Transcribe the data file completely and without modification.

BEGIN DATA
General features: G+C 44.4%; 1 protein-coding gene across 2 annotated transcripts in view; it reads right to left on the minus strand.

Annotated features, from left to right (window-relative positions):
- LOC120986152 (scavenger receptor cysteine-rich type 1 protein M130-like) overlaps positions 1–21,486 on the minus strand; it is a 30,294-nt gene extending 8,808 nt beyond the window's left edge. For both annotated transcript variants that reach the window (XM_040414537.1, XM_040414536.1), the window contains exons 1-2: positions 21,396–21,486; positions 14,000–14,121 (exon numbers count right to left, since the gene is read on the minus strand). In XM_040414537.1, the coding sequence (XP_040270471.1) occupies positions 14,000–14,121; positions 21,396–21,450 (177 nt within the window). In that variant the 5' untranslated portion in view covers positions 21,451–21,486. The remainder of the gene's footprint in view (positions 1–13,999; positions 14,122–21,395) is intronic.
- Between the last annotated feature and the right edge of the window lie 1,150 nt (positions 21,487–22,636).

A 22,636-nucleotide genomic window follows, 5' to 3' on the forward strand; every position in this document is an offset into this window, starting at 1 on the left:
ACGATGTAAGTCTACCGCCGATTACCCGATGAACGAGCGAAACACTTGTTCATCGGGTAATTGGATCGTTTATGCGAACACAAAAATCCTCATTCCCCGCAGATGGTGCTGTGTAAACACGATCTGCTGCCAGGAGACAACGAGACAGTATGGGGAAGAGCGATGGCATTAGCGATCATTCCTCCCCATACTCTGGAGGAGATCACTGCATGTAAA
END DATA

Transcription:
General features: G+C 44.4%; 1 protein-coding gene across 2 annotated transcripts in view; it reads right to left on the minus strand.

Annotated features, from left to right (window-relative positions):
- LOC120986152 (scavenger receptor cysteine-rich type 1 protein M130-like) overlaps positions 1–21,486 on the minus strand; it is a 30,294-nt gene extending 8,808 nt beyond the window's left edge. For both annotated transcript variants that reach the window (XM_040414537.1, XM_040414536.1), the window contains exons 1-2: positions 21,396–21,486; positions 14,000–14,121 (exon numbers count right to left, since the gene is read on the minus strand). In XM_040414537.1, the coding sequence (XP_040270471.1) occupies positions 14,000–14,121; positions 21,396–21,450 (177 nt within the window). In that variant the 5' untranslated portion in view covers positions 21,451–21,486. The remainder of the gene's footprint in view (positions 1–13,999; positions 14,122–21,395) is intronic.
- Between the last annotated feature and the right edge of the window lie 1,150 nt (positions 21,487–22,636).

A 22,636-nucleotide genomic window follows, 5' to 3' on the forward strand; every position in this document is an offset into this window, starting at 1 on the left:
ACGATGTAAGTCTACCGCCGATTACCCGATGAACGAGCGAAACACTTGTTCATCGGGTAATTGGATCGTTTATGCGAACACAAAAATCCTCATTCCCCGCAGATGGTGCTGTGTAAACACGATCTGCTGCCAGGAGACAACGAGACAGTATGGGGAAGAGCGATGGCATTAGCGATCATTCCTCCCCATACTCTGGAGGAGATCACTGCATGTAAA